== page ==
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Ray v. Citimortgage, Inc.

United States District Court, N.D. Illinois, Eastern Division

December 13, 2019

HOWARD RAY, JR., Plaintiff,


          Harry D. Leinenweber, United States District Judge.

         Defendant CitiMortgage, Inc., moves to dismiss Plaintiff Howard Ray, Jr.'s, Complaint (Dkt. No. 1). For the reasons stated herein, Defendant's Motion to Dismiss (Dkt. No. 13) is granted.

         I. BACKGROUND

         Plaintiff Ray and Defendant CitiMortgage (“Citi”) entered into a written agreement (the “Contract”) in May 2008 in which Citi agreed to advance funds to Ray on credit for the purchase of a building. (Compl. ¶ 7, Dkt. No. 1.) Ray alleges that in October of 2012 he contacted Citi to request a payment deferment and that Citi's agents encouraged him to miss payments so that he could qualify for a loan modification program. (Id. at ¶ 8.) Plaintiff complied because, he alleges, he “did not have any choice.” (Id.) Ray alleges that Citi employees discouraged him from applying for loss mitigation or deferment programs. Citi reported these missed payments to credit agencies, damaging Plaintiff's credit and, he alleges, resulting in missed business opportunities, lost income, and “other consequential damages in excess of $800, 000.” (Id. at ¶ 11.) Plaintiff claims that Citi breached the Contract by misleading him about the impact of missing payments and “failing to consider Plaintiff's request for a deferment as a request for foreclosure relief.” (Id. at ¶ 12.) Plaintiff also alleges that Citi sent inaccurate consumer information to credit reporting companies and failed to investigate Plaintiff's credit report disputes. (Id.)

         Plaintiff brings claims against Citi for breach of contract and for violation of the Fair Credit Reporting Act (“FCRA”), 15 U.S.C. § 1681, et seq. In response, Citi moves to dismiss both of Plaintiff's claims under Federal Rule of Procedure 12(b)(6).


         A 12(b)(6) motion to dismiss challenges the sufficiency of the complaint. Christensen v. Cty. of Boone, 483 F.3d 454, 457 (7th Cir. 2007). To overcome a motion to dismiss under Rule 12(b)(6), a complaint must “state a claim to relief that is plausible on its face.” Adams v. City of Indianapolis, 742 F.3d 720, 728 (7th Cir. 2014) (quoting Bell Atl. Corp. v. Twombly, 550 U.S. 544, 570 (2007)). A claim has facial plausibility “when the pleaded factual content allows the court to draw the reasonable inference that the defendant is liable for the misconduct alleged.” Ashcroft v. Iqbal, 556 U.S. 662, 678 (2009) (citing Twombly, 550 U.S. at 570). When considering a 12(b)(6) motion to dismiss, the Court must “accept[] as true all well-pleaded facts alleged, and draw[] all possible inferences in [the plaintiff's] favor.” Tamayo v. Blagojevich, 526 F.3d 1074, 1081 (7th Cir. 2008).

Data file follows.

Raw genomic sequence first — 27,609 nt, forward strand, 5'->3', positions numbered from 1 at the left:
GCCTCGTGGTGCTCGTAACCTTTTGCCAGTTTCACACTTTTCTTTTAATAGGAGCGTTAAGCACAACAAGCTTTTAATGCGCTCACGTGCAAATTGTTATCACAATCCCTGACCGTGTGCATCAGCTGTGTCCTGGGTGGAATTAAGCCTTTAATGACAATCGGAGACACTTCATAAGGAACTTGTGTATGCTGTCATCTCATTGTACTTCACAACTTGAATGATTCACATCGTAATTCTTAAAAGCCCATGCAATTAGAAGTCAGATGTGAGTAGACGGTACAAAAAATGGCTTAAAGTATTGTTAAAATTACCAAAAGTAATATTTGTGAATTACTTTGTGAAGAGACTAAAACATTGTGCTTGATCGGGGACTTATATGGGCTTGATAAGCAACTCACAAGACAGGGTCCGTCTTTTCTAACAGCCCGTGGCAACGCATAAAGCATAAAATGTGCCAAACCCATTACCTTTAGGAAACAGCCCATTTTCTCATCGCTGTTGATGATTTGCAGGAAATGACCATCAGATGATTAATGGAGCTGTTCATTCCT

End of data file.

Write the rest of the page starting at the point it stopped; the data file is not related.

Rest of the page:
A. Breach of Contract

         To plead a claim for breach of contract under Illinois law, a plaintiff must establish: “(1) offer and acceptance, (2) consideration, (3) definite and certain terms, (4) performance by the plaintiff of all required conditions, (5) breach, and (6) damages.” Association Ben. Services, Inc. v. Caremark RX, Inc., 493 F.3d 841, 849 (7th Cir. 2007). In addition, if a claim is based on a written contract, that contract must be attached to the pleading, “unless the pleader attaches to his or her pleading an affidavit stating facts showing that the instrument is not accessible to him or her.” 735 ILCS 5/2-606. The statute of limitations on a written contract is ten years. 735 ILCS 5/13-206. The statute of limitations on an unwritten contract is five years. 735 ILCS5/13-205. Illinois courts “follow a strict interpretation of the meaning of a written agreement for purposes of the statute of limitations, ” with a contract only deemed “written if parties are identified and all the essential terms are in writing and ascertainable from the instrument itself.” Portfolio Acquisitions, LLC v. Feltman, 909 N.E.2d 876, 880 (Ill.App.Ct. 2009). Thus, if these requirements are not met, the contract is assumed to be unwritten.

         Ray did not attach the Contract to his Complaint and does not explain whether the alleged terms that Citi breached were terms of the Contract or part of some other, unwritten contract that allegedly exists between Ray and Citi. Because Ray did not attach the contract or otherwise meet the pleading standards required by Illinois law to establish the existence of a written agreement, the Court must assume that the contract was unwritten. Ramirez v. Palisades Collection, LLC, 250 F.R.D. 366, 368 (N.D. Ill. 2008). Ray alleges in his Complaint that the breach occurred in October 2012 and filed this lawsuit in August 2019. For an unwritten contract, the deadline to file a breach of contract claim was in 2017. Therefore, the Complaint on its face states a claim that is time-barred. Accordingly, the breach of contract claim must be dismissed without prejudice.

         B. Fair Credit Reporting Act

         Ray also brings a claim under the FCRA, alleging that Citi willfully provided inaccurate information about his loan to consumer reporting agencies. The FCRA requires that any suit be brought the earlier of two years after the date the plaintiff discovered the alleged violation or five years after the date of the violation that is the basis of the claim. 15 U.S.C. § 1681p. Ray claims he did not discover the violation until January 2019. However, he also alleges that he began missing payments on or around October 2012 and that Citi began reporting those missed payments around that date. This means that under the statute, the latest he could bring his FCRA claim was October 2017. Accordingly, the FCRA claim must be dismissed without prejudice.

         IV. ...

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